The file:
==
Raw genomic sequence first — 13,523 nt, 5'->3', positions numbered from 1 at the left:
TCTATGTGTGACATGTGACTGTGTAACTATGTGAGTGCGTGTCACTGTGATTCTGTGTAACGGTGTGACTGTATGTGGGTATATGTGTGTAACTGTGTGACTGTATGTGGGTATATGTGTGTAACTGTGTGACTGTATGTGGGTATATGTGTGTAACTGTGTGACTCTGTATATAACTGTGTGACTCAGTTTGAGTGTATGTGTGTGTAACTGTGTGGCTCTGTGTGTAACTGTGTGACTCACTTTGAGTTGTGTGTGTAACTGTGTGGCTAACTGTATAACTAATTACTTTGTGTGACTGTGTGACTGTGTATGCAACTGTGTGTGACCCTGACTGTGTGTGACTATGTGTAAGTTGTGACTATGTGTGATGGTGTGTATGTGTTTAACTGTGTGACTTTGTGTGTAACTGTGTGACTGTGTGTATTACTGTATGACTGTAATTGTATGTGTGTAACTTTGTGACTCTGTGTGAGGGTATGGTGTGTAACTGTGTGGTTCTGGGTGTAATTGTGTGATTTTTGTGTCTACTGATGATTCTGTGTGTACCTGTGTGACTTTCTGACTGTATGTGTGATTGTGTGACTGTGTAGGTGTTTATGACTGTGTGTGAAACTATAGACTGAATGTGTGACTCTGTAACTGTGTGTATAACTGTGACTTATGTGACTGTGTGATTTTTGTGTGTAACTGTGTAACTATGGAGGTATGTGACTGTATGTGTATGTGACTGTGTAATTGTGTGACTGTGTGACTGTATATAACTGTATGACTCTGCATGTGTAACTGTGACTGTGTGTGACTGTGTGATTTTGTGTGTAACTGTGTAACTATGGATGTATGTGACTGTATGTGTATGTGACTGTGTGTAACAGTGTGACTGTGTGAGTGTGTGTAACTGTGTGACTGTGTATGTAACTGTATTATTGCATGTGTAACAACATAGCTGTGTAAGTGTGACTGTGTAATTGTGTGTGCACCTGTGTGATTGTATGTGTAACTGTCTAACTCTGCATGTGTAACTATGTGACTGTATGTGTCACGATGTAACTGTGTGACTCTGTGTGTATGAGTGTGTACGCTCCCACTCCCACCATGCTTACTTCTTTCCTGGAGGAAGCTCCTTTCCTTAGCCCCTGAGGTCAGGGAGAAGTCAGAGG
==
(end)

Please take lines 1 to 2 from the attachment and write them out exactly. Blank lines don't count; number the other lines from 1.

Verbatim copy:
Raw genomic sequence first — 13,523 nt, 5'->3', positions numbered from 1 at the left:
TCTATGTGTGACATGTGACTGTGTAACTATGTGAGTGCGTGTCACTGTGATTCTGTGTAACGGTGTGACTGTATGTGGGTATATGTGTGTAACTGTGTGACTGTATGTGGGTATATGTGTGTAACTGTGTGACTGTATGTGGGTATATGTGTGTAACTGTGTGACTCTGTATATAACTGTGTGACTCAGTTTGAGTGTATGTGTGTGTAACTGTGTGGCTCTGTGTGTAACTGTGTGACTCACTTTGAGTTGTGTGTGTAACTGTGTGGCTAACTGTATAACTAATTACTTTGTGTGACTGTGTGACTGTGTATGCAACTGTGTGTGACCCTGACTGTGTGTGACTATGTGTAAGTTGTGACTATGTGTGATGGTGTGTATGTGTTTAACTGTGTGACTTTGTGTGTAACTGTGTGACTGTGTGTATTACTGTATGACTGTAATTGTATGTGTGTAACTTTGTGACTCTGTGTGAGGGTATGGTGTGTAACTGTGTGGTTCTGGGTGTAATTGTGTGATTTTTGTGTCTACTGATGATTCTGTGTGTACCTGTGTGACTTTCTGACTGTATGTGTGATTGTGTGACTGTGTAGGTGTTTATGACTGTGTGTGAAACTATAGACTGAATGTGTGACTCTGTAACTGTGTGTATAACTGTGACTTATGTGACTGTGTGATTTTTGTGTGTAACTGTGTAACTATGGAGGTATGTGACTGTATGTGTATGTGACTGTGTAATTGTGTGACTGTGTGACTGTATATAACTGTATGACTCTGCATGTGTAACTGTGACTGTGTGTGACTGTGTGATTTTGTGTGTAACTGTGTAACTATGGATGTATGTGACTGTATGTGTATGTGACTGTGTGTAACAGTGTGACTGTGTGAGTGTGTGTAACTGTGTGACTGTGTATGTAACTGTATTATTGCATGTGTAACAACATAGCTGTGTAAGTGTGACTGTGTAATTGTGTGTGCACCTGTGTGATTGTATGTGTAACTGTCTAACTCTGCATGTGTAACTATGTGACTGTATGTGTCACGATGTAACTGTGTGACTCTGTGTGTATGAGTGTGTACGCTCCCACTCCCACCATGCTTACTTCTTTCCTGGAGGAAGCTCCTTTCCTTAGCCCCTGAGGTCAGGGAGAAGTCAGAGG